The investigation revealed that more than 4,000 lawsuits have been filed in federal court against Equifax, Rep. Katie Porter, D-Calif., pointed out during Tuesday's hearing. She asked Equifax CEO Mark Begor if he would provide his Social Security number, his birthday and address out loud to the committee.
"I would be a bit uncomfortable doing that," Begor told Porter, because of concerns about identity theft. "It's sensitive information that I like to protect and I think consumers should protect theirs."
"If you agree that exposing this kind information — information like you have in your credit reports — creates harm and therefore you're unwilling to share it, why are your lawyers arguing in federal court that that there was no injury and no harm created by your data breach?" Porter asked.
Porter argued that Equifax lawyers, in defending the company in a number of lawsuits filed by affected consumers, claimed those consumers had not suffered any harm as of yet.
When Begor said he wasn't a lawyer and could not speak to the company's legal defense strategies, Porter dismissed his answer, "You do employ those lawyers and they do operate at your direction, at your counsel, and they're making these arguments in court, on the record."
Equifax says it has taken steps to address cybersecurity as well as consumer complaints. It appointed four new members to its board of directors and added to its senior leadership within its security, data governance, IT and risk management teams, according to Begor's testimony Tuesday.
Additionally, Equifax hired 1,000 full-time IT and security employees and plans to spend $1 billion on technology and security through 2020 to improve its systems.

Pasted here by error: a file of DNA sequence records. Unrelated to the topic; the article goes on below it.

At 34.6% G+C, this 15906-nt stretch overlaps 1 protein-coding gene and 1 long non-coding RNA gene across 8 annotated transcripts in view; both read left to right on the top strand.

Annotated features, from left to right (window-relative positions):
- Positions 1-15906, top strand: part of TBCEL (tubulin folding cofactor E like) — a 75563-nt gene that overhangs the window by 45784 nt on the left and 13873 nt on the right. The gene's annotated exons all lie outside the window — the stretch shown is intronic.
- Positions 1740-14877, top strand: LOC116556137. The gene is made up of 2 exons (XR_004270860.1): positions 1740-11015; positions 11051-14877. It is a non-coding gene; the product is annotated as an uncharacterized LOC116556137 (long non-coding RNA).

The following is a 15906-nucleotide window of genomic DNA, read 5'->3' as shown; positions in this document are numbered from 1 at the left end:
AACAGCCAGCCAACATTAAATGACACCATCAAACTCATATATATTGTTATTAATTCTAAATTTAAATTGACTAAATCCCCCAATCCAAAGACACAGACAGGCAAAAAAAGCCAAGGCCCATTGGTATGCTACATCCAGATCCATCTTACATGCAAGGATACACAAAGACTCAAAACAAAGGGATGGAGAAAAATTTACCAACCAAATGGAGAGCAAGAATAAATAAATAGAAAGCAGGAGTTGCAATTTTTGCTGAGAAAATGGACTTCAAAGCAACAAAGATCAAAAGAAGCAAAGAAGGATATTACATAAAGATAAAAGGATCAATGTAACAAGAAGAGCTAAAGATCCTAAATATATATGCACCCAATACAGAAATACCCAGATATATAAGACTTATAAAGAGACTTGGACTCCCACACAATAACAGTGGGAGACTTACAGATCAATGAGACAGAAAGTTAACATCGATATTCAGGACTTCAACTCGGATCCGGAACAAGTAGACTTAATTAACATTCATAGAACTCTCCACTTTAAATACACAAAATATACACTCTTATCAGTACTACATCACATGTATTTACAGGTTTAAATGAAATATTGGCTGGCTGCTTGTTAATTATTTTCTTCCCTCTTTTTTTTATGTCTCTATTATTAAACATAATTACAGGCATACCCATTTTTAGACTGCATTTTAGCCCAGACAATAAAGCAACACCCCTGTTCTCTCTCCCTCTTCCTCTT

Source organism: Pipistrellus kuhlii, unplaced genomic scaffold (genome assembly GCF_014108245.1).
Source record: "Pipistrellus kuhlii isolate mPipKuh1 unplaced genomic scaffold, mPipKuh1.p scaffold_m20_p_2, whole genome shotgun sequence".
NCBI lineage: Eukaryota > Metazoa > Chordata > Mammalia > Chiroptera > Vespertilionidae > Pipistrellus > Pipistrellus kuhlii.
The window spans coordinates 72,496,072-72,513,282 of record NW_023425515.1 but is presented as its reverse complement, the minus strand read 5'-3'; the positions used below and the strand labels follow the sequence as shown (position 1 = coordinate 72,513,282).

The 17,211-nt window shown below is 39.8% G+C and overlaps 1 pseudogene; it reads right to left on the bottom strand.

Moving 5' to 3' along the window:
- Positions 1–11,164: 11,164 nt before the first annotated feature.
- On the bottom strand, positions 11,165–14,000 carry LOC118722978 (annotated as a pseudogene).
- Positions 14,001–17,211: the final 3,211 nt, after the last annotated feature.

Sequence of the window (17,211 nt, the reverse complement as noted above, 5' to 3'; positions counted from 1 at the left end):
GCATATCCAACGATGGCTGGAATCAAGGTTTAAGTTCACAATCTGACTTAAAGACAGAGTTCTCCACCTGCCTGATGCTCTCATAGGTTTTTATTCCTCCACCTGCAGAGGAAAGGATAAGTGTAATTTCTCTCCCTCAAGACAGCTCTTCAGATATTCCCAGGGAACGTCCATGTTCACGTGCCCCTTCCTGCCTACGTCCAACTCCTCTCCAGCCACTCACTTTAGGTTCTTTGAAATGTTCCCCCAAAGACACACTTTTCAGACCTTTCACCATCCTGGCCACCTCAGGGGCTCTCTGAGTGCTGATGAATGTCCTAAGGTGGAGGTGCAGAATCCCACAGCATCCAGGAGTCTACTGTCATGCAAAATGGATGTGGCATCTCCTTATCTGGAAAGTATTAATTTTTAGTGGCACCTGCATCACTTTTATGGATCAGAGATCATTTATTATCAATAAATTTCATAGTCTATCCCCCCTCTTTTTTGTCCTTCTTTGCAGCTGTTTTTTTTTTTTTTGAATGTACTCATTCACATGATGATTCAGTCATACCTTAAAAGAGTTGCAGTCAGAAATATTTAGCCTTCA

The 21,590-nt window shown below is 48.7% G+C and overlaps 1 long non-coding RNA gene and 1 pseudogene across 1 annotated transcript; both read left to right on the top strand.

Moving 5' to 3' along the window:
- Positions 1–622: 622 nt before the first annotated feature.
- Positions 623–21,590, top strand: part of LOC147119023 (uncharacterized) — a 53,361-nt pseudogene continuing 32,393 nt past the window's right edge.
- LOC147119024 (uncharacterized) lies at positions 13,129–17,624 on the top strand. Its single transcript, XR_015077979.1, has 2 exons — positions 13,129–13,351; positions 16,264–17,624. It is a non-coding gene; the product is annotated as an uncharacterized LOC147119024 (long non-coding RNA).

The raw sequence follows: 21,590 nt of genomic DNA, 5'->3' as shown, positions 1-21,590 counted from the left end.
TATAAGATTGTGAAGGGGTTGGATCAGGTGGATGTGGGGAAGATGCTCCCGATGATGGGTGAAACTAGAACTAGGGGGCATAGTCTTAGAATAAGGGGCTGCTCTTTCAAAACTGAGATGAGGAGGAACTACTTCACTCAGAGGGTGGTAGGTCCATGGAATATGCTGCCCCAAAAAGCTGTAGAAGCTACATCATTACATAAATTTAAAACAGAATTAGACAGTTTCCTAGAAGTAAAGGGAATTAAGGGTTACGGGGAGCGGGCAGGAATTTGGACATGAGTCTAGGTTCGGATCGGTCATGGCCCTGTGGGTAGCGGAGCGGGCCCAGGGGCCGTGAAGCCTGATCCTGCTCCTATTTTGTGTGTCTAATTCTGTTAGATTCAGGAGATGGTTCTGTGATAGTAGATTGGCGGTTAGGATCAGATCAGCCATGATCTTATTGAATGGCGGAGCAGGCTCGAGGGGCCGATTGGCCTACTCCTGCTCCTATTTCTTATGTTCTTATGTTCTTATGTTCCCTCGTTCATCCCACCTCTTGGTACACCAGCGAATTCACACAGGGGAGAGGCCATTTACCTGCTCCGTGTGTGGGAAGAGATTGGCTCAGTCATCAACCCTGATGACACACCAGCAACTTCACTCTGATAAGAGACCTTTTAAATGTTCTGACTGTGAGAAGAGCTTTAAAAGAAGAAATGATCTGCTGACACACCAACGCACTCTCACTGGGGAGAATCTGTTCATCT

In addition to any bills that Waters or McHenry are planning to put forward, there are already changes to consumer credit reporting on the way.
Experian and FICO are both working on products that will roll out this year and will incorporate additional information in your credit report, such as your phone and utility payment history. The programs, called Experian Boost and UltraFICO, allow consumers to opt in to share their payment history, as well as the overall health of their bank accounts and if their spending and income ratios are positive.
"The consumer is in control," Nick Thomas, co-founder and president of Finicity, one of the companies powering the data collection behind these new products. Early indicators show that, with Experian Boost, consumers saw their credit score increase, Thomas says. In one case, a pilot participant boosted their score by 74 points.
Requiring approval from consumers to use the data is a new feature. Currently, the credit bureaus do not need your permission to collect data on you, as Begor noted during Tuesday's hearing. "There is not a consent by the consumer to give us their data," he said.
The UltraFICO and Experian Boost services will particularly help those with little credit history by providing additional indicators of financial health, such as payment history and money management, Thomas says. Those with blemishes will likely see their credit score improve faster because there are more data sources available.
Plus, if the consumer doesn't like the resulting score, they can opt not to use it, Thomas says. "The consumer owns their data and they should be in the driver's seat," he says. "They should get the score they deserve so they get the products they need."